iCloud Breach and Security

By now, I’m sure most of you have heard about the big celebrity iCloud breach and resulting photos flooding the internet. I’m not going to be talking about that, the implications it has, or why one shouldn’t go looking for those photos. I’m writing today to address security, and what you, as an end user, can do to increase your account security and decrease chances of a breach. As of this writing, Apple is still very mum on the subject and it hasn’t been confirmed that iCloud itself was breached. Enough about that. How can you protect yourself? Let me preface this by saying I’m no security expert, but these are some things I do, and you probably should too.

Don’t use the same password for all of your services
Easy enough. Think about this. If someone gets your email address and password for one service, they now have access to other services tied to that email address simply because you used the same password everywhere. I know what you’re thinking: it’s too hard to remember all of these passwords! There’s a few solutions for that. I use Lastpass. Lastpass is online, I know, but hear me out. Lastpass stores everything on their servers in an encrypted form. Any interaction with the service is encrypted, and as you add passwords to it, they get encrypted on your local machine before being sent to them. This post from the Lastpass blog explains how it works better than I can. Lastpass can generate new passwords for you, and includes browser extensions that allow you to automatically fill in login information, as well as save a new site and generate new passwords for sites you’re signing up for. You only need to remember one password, and for added security, you should enable two-factor authentication.

Use two-factor authentication when possible
What is two-factor authentication? In a nutshell, it’s the use of a password, plus another authentication method to log into a service. Usually the second authentication method is a physical authentication token or an app on your smartphone that generates a random number that you type into the service you’re logging into. The thinking behind this is that even if someone gets your password, they will not have access to the second piece of the login, which is that token or your phone, which (should be) physically on you. I’m currently working on making sure I’m using two-factor authentication on any service that offers it. For those of you that wonder “what happens if I lose my token?”, the services will provide you with a list of emergency passcodes just in case of such things. These should be printed out and stored securely.

Change your passwords
This one is also easy enough. I change my passwords usually once every three months or so, even with two-factor authentication. Lastpass makes that pretty easy for me to do, I just have it generate a new password and off I go. Whatever your method, make sure you change your passwords every so often.

Xannypix Returns!

It’s been a while since I’ve updated my blog here, or my photography site, so I’ve gone ahead and done both at once.  Xannypix (http://pix.xanny.us, or the link up top) is back online. I changed the name from Xanography because I like the sound of Xannypix better. Fear not, xanography.us redirects over to the new site. New content is being added to Xannypix. I had an issue with Lightroom where all of my edits disappeared, so I’ve had to go through and either re-edit or search for exported edits of my pics. I’m also trying to sort out what the best way to present my work is, so organization might change.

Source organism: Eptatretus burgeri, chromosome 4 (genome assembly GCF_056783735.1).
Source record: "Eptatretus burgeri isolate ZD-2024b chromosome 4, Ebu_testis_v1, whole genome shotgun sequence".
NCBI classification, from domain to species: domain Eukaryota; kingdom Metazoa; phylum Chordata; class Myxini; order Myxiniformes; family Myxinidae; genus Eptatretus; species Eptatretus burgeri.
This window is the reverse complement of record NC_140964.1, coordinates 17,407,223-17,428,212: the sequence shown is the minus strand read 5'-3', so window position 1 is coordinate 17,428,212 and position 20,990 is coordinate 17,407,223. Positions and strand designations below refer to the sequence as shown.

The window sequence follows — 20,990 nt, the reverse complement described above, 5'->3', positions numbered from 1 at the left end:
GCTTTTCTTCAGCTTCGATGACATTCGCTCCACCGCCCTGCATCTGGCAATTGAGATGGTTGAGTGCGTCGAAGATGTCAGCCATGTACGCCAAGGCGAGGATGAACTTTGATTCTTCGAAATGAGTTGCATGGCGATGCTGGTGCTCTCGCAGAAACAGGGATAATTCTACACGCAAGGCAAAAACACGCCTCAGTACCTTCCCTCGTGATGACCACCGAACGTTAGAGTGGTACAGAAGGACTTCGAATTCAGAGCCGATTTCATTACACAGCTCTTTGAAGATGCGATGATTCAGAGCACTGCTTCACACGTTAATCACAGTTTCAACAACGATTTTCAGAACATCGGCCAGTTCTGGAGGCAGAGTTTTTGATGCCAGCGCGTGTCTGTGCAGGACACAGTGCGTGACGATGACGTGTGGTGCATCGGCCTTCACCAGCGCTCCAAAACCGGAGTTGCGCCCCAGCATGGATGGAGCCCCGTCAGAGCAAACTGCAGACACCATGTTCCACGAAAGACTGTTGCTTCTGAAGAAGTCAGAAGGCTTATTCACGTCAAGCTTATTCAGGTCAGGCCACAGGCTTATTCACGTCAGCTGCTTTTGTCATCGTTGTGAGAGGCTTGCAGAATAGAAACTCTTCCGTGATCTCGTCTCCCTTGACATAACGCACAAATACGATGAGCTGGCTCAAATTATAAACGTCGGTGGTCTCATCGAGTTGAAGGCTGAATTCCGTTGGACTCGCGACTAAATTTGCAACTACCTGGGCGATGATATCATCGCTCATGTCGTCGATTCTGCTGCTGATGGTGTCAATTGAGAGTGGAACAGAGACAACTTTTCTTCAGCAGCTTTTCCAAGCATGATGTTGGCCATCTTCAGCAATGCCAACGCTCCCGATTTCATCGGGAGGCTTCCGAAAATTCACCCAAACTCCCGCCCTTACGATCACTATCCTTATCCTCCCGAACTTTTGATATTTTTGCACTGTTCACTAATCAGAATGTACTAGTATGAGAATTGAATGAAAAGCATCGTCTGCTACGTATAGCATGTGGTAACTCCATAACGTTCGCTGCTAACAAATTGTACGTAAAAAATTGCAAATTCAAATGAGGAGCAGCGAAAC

I’ve got a couple of photoshoots in the works for the near future. I’ll post about those here and of course and possibly share a teaser or two.

Stay tuned here, I’ve got a review coming up for OS X Yosemite that you might enjoy. I hope to have that ready to post on Monday.

On Being Colorblind

Some of my friends are aware of this and some of them might not be, but I am red-green colorblind. I know what you’re thinking. But Xanny, how do you see traffic lights? It’s okay, I’m used to that question. Thankfully it’s only certain shades of red and green that are affected, but it’s something I deal with almost on a daily basis.

Part of the Ishihara test for Color blindness

If you’re not red-green colorblind, you see 8.

The above image is part of the Ishihara test for color blindness. Most of you will see the number 8. Not me, I only see the number 3. I had a hard time with this in school, as once someone learned that I was color blind, the questions started. What color is X? Or Y? Or Z? Yeah, it definitely got annoying after a while, that’s for sure. I have problems with some pinks and purples as well. It’s hard for me to dress my daughter at times, and sometimes I need to ask my partner if she’ll take a look at the clothing I picked out for the minion, just to make sure the colors don’t clash. So if you ask me what color something is, and it’s a red, green or has red or green in it and I give you a weird response, now you know why. Video games for the most part are fine, and a few publishers are even nice enough to include a color blind mode if their game mechanics depend on colors.

This also affected my career path. I’ve always been into computers, but there was a time I wanted to get more into the electronics side of things. After looking into it, I realized my color deficiency would probably not be good for the field and I opted to move onto programming. One joke I like to tell is this. You’d never want me on a bomb squad. Reason? You tell me to cut the red wire, I may very well ask “Which one?”.